Unless you’re a creative genius, creating content from scratch can be a daunting task. A 2017 report showed that 65% of marketers struggle with producing engaging content, with 60% finding it difficult to produce content consistently.
For the uninitiated, it’s a process that may involve desperately scouring trending memes and hashtags for a relevant topic. These marketers will quickly realize that fresh, shareable content capable of successfully bolstering a brand’s marketing efforts is rarely the product of last-minute inspiration.
Fear not, for a content calendar can come to the rescue. No longer will content creation be a brain-racking challenge. Instead, consider it an enjoyable, productive process. Here’s everything you need to know (and keep reading for a free content calendar template to help you get started!).
What Is a Content Calendar?
Think of a content calendar as a visual schedule with all your upcoming content mapped out and organized. Marketers typically include handy information, such as status updates, important deadlines, and links to resources. (Don’t worry: we’ll go over these later.)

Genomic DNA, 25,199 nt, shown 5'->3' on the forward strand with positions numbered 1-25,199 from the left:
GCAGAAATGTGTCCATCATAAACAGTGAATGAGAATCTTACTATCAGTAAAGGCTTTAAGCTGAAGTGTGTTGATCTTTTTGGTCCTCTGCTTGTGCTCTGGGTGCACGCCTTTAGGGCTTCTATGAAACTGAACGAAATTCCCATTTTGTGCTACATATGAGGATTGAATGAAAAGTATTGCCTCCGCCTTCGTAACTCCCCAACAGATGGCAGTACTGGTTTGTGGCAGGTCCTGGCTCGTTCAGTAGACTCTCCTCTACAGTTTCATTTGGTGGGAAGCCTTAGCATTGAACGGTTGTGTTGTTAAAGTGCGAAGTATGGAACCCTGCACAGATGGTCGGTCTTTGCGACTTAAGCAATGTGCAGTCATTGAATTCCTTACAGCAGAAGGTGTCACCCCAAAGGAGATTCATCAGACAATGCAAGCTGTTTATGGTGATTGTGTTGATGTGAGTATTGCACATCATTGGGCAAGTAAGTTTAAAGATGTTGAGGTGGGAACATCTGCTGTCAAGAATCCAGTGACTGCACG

Why Should I Build a Content Calendar?
- See the big picture: It’s easy to get lost in the weeds of day-to-day content production. A content calendar will help anchor your creative nuggets to a broader marketing strategy.
- Post consistently: Gone are the days of dedicated daily blogging, followed by months of radio silence. By scheduling content — sometimes months in advance — you can keep your audiences engaged over a period of time.
- No more last-minute panicking: Organizing upcoming content allows you to revise and refine your work in advance (and catch those sneaky typos).
- More creative bandwidth: With your day-to-day posting covered, you can jump on topical events with reactive content — such as tweeting risqué jokes to Netflix — with no productivity loss.
How Do I Create My Own?
Conquer the intimidatingly blank screen with this step-by-step approach for building an effective content calendar:
1. Develop a content strategy
Remember: a content calendar is merely a tool for implementing your content strategy. So, take a moment to review your overall marketing plan. What goals are you trying to achieve by creating content? Are you trying to generate leads? Improve brand awareness? Who is your target audience?